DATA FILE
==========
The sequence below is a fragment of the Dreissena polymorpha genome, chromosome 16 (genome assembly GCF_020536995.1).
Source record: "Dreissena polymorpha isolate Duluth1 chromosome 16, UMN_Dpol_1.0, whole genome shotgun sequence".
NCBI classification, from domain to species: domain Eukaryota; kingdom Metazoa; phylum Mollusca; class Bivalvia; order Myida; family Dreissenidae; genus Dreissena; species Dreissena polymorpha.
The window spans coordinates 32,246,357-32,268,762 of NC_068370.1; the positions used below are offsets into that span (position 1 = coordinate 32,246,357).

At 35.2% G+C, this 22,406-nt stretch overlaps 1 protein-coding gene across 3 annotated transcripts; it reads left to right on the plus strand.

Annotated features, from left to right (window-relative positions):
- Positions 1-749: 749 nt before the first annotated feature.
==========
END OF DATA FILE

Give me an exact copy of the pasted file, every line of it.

The sequence below is a fragment of the Dreissena polymorpha genome, chromosome 16 (genome assembly GCF_020536995.1).
Source record: "Dreissena polymorpha isolate Duluth1 chromosome 16, UMN_Dpol_1.0, whole genome shotgun sequence".
NCBI classification, from domain to species: domain Eukaryota; kingdom Metazoa; phylum Mollusca; class Bivalvia; order Myida; family Dreissenidae; genus Dreissena; species Dreissena polymorpha.
The window spans coordinates 32,246,357-32,268,762 of NC_068370.1; the positions used below are offsets into that span (position 1 = coordinate 32,246,357).

At 35.2% G+C, this 22,406-nt stretch overlaps 1 protein-coding gene across 3 annotated transcripts; it reads left to right on the plus strand.

Annotated features, from left to right (window-relative positions):
- Positions 1-749: 749 nt before the first annotated feature.